Piau Engaly, Lac de Cap de Long & La Route des Lacs

Pyrenees Peaks – Day Four, Lourdes (6th September 2017).

 

 

 

I make no secret of the fact that I use a website called http://www.cycling-challenge.com for the majority of my research into where to ride on my Alpine Adventures (& now my Pyrenees Peaks too). Today’s ride is one that Will has called ‘the best road-bike climb that I have done in The Pyrenees’ – as soon as I read that, I wanted to do this ride!!!

 

St Lary Soulan is just under an 80 minute drive in the car, so it was another early start to the day. When we arrived the skies were leaden & the big mountain peaks were hidden from view, but we’re on a cycling holiday & will make the best of any conditions – it was dry & the winds were light, so it was a great day to be riding!

 

 

 

The early slopes out of Saint Lary Soulan are on a steadily rising main road (never that busy in spite of being an artery into Spain via a tunnel) that after 9 miles took us to La Plan, which is the start of the climb proper to Piau Engaly (the first of today’s 3 ascents), although by then we’d already clocked up about 1,600 feet of ascent. The clouds were low in the sky & even as I started the climb it was obvious that views would be restricted higher up, so we decided to simply enjoy the climb for what it was – a very consistent 7-8% gradient over almost 4 miles with plenty of switchbacks to make it fun.

 

 

 

As expected, the ski station was closed (we’d experienced the same at Superbagneres on Monday) & we were above the base of the clouds, however, we did see some eagles soaring on the thermals. We stopped just long enough to get a photo or two, ride around the resort & wolf down a banana, then we descended back to the main road & retraced out pedals towards St Lary. When we reached Fabian, we took a left up what looked to be little more than a single track road – in fact it was exactly that! This was the start of a truly awesome day in the saddle & whatever I write simply won’t do the ride justice, but here goes anyway!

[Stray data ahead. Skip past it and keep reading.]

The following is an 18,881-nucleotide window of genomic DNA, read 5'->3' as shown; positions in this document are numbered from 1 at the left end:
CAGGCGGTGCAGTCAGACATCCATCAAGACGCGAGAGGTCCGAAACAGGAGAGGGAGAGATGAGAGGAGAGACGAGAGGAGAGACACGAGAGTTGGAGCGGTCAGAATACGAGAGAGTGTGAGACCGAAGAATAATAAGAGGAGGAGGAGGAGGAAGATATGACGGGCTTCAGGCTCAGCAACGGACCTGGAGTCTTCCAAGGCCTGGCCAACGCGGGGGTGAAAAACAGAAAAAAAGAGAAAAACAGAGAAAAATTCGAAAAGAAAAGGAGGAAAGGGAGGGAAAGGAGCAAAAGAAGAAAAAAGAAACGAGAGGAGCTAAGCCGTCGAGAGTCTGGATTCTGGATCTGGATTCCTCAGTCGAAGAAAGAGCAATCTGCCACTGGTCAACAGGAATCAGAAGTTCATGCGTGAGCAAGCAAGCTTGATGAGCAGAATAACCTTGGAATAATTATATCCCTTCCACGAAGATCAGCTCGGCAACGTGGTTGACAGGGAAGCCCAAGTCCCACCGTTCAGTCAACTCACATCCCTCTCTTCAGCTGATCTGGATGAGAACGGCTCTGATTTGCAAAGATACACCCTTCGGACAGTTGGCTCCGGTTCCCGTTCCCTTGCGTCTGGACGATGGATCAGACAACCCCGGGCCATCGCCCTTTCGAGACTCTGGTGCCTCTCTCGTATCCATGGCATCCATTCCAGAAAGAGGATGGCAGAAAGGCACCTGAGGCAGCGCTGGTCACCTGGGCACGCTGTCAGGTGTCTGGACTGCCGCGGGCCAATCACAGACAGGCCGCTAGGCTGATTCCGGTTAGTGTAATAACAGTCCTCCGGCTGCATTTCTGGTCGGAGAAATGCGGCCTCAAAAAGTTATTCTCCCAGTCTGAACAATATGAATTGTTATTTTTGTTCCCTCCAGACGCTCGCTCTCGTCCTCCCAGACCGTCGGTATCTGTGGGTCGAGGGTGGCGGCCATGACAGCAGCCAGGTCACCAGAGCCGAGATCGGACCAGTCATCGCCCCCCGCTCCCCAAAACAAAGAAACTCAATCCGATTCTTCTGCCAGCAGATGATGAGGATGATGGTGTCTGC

Straight from the get go, the road kicked up to about 9% & it was a real effort to keep climbing – in truth, this is probably more to do with fatigue after 4 days of riding. We made our way up a narrow valley, with the constant babbling of the river helping to take my mind off the pain of pushing the pedals. After about 3 miles, we hit a stunning stretch of switchbacks, which meant that the slope eased slightly & also provided great views back down the valley.

 

 

 

As we reached a fork in the road we were met by the sight of a huge dam (Lac de Cap de Long) high up in the far distance & Lac d’Oredon directly in front of us where the Route des Lacs continued up to Lac d’Aumar & Lac d’Aubert . We chose to tackle Cap de Long first – approximately 3 miles in length it climbed around the lake below until eventually we were looking back towards the fork in the road some 1,500 feet below us!!! By now it was gone 2.30pm, so we had a quick snack of Blueberry Tart & coffee, took some photos to help me remember this cycling paradise, then headed back to the fork in the road.

 

 

 

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The final climb took us around the back of Lac d’Oredon & ever higher on a vehicle free road – cycling heaven! As we climbed, we passed goats that were either laid in the road or grazing on grass in the shadows of the pine trees. As we ascended, we got views across the lake to where were we riding only 30 minutes previously. After a few final switchbacks, we reached a plateau with a couple of smallish lakes below us & the much larger & prettier Lac d’Aumar in front of us.

 

 

 

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As we cycled along the edge of the lake, we passed ramblers on their way to Lac d’Aubert which marked the end of the metaphorical & physical road – in total the climb was only about 4 miles. I took the opportunity to dip my feet in the pristine water & cool off as I took in the beauty of the surrounding scenery.

 

 

 

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From here it was all downhill – we stopped briefly at the café on Lac d’Oredon for a quick espresso, then we retraced our way down the single track – the descent was very technical with lots of blind corners & steep stretches, so it required full concentration the whole way back to the main road – from there it was an easy 5 miles back to the car.

 

 

 

This has been by far my favourite day in The Pyrenees this week – what an amazing ride! I can’t sign off without saying a huge ‘Thank You’ to Will for sharing his epic cycling adventures.